Wondering How To Get Through A Bad Day? Be Kind To Yourself

Posted: September 25, 2015

Are you wondering how to get through a bad day? When everything goes south, find the courage to believe in yourself.

There is always that one moment when we have messed up. Or something messes us up. The balance is off and there is restlessness, a down moment. Sometimes it is clear and it is a wee bit better place to be. But at times, everything is fuzzy. It’s like being in a sand storm. You can tell it’s not good and you are in trouble and have to run for cover, but have no idea why you are there and then to make matters worse, you have no clue where to head because you can’t see a darn thing. So you flail, get frustrated and then beat yourself up in not knowing where to go.

Same thing when we get lost while driving in a new territory right?

The knee jerk reaction to anything that doesn’t go right is to blame oneself. It’s worse in females than in males. It’s most likely a conditioned behaviour of being blamed and hence our defensive reactions.

I’ve been there and am still clawing my way out and by lord, does it take time and some conscious channeling of thoughts to stay grounded and look at things objectively, and then respond. Not react. That’s another life goal, to be able to respond in an objective fashion than to react to a stimulus.

Why is this even important?

It’s not necessarily for the situation to not go out of control or the other party to go ballistic on you, but it’s really a way to guide yourself to a better place, to treat yourself right and most importantly be your own best friend. It’s called self-compassion.

1. Be your own best friend

Phoebe and Friends

Take a step outside of you, detach yourself form the situation and look at yourself as you would a friend. If the friend is the one who acted or was in this space, how would you react? How would you behave and what would you do?

Then do it. You would not berate the friend would you? Instead you would console, cajole and reason. You would be kind. You may chide and reprimand, but you would never be harsh and you would never make them feel worse about being where they are. Do the same for yourself. Be your own best friend. We are all human. No one is perfect. Accepting ourselves, all flaws included, is what makes us who we are.

2. Hug yourself, no really, go on, hug!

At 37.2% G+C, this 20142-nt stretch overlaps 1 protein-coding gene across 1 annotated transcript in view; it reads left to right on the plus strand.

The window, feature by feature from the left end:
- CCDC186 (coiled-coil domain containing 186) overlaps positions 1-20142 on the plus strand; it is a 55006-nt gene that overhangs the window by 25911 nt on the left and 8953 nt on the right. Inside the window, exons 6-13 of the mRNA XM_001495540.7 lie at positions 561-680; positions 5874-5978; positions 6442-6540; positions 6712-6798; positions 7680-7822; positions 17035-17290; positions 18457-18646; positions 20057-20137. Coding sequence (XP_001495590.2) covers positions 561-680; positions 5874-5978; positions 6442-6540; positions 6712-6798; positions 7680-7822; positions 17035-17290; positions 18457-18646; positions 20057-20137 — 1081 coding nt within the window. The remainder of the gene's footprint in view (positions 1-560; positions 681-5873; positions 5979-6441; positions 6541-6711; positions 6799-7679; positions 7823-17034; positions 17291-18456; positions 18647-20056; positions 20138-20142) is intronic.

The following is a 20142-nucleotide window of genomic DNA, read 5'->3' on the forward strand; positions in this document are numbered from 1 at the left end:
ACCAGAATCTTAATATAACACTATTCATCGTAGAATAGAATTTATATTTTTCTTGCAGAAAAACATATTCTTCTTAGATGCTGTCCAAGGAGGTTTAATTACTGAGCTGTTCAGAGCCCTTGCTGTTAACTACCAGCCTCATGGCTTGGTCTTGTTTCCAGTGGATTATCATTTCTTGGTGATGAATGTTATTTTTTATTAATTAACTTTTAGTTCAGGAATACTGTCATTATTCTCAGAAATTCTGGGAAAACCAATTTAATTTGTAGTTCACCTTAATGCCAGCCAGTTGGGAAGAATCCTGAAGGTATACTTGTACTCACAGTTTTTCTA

During my meditation class, our guru has during warm ups, asked us to hug ourselves. It was the act of crossing your arms across your chest and placing it on our shoulders and beyond and squeezing ourselves into a squishy hug. Instinctively, we rock ourselves to feel the hug, to feel like the baby we once were when we were hugged and rocked, by the adults that held us. It makes us feel secure. It’s that simple act of touch, of the wrapping and the rocking and the closing of our eyes that tell our hearts that we deserve every bit of love and kindness in that hour of need and desperation.

So hug! (or find someone to give you a hug. A touch helps a ton)

3. Be vocal and repeat an empowering mantra or phrase.

Okay, maybe not completely Phoebe style, but you get it.

Sometimes we need to hear ourselves from the outside.  We speak to ourselves all the time and maybe that’s where the problem is because we are telling and feeding ourselves such harsh criticism and lies, we are awful to ourselves because we feel like we have failed.

So, speak up. Find a mantra, a phrase, or any empowering passage, and read it out aloud. I have a running list of quotes that I collect on Pinterest (when my mind is not in its monkey state) and I go back to them and read them, aloud. The voice coming from outside and entering your ears forces you to listen to yourself. Our voices get sterner, assertive and along with it, our mind is slowly steered back into a state of stability, of kindness and of compassion. So find your mantra and find your empowerment and remember to read it, aloud when you are down.

4. Step out and do something nice for someone else.

I cannot stress this enough, and how much it helps me. When am down and out and feeling like the world is collapsing around me and the like, I remove myself physically from the space where I started to feel that way. I change rooms, I go for a drive, I step out to the lawn and such. And then, my senses are alert for any kind of action that would benefit someone else.  It could be the simplest of things from complimenting someone (genuinely) on their outfit, making a small meal for a neighbor or friend (even if they don’t need it), to calling or emailing a friend to check on them, to making a donation towards a charity, to rounding up some gently worn clothes and dropping them off at a shelter. The list goes on.

I guarantee you that if you consciously stop the moment you start to feel sorry for yourself or giving yourself a hard time, and practice any or all of them above, it will help you. It’s helped me and I can get quite pig-headed and stuck on some mirages myself, and if I am able to pull myself through, anyone can. Not saying it’s a cure-all, but it helps lessen the depths at which we sink and even the tenacity with which we bounce back up.

Being kind to ourselves, and especially when the world is really too busy to notice or care, is one of the best gifts of being a friend you can give yourself. The spa and a massage come next!

Header image courtesy Shutterstock.

Rads lives in the suburbs of Washington DC along with her husband, three kids and

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Comments

2 Comments


  1. Very helpful Rads. Thank you

  2. I keep repeating the first point to myself ever so often. Because it is true, we are conditioned be hard on ourselves and it just does not stop at that and ruins a whole day. :-/ Thanks rads! This is a very useful article.

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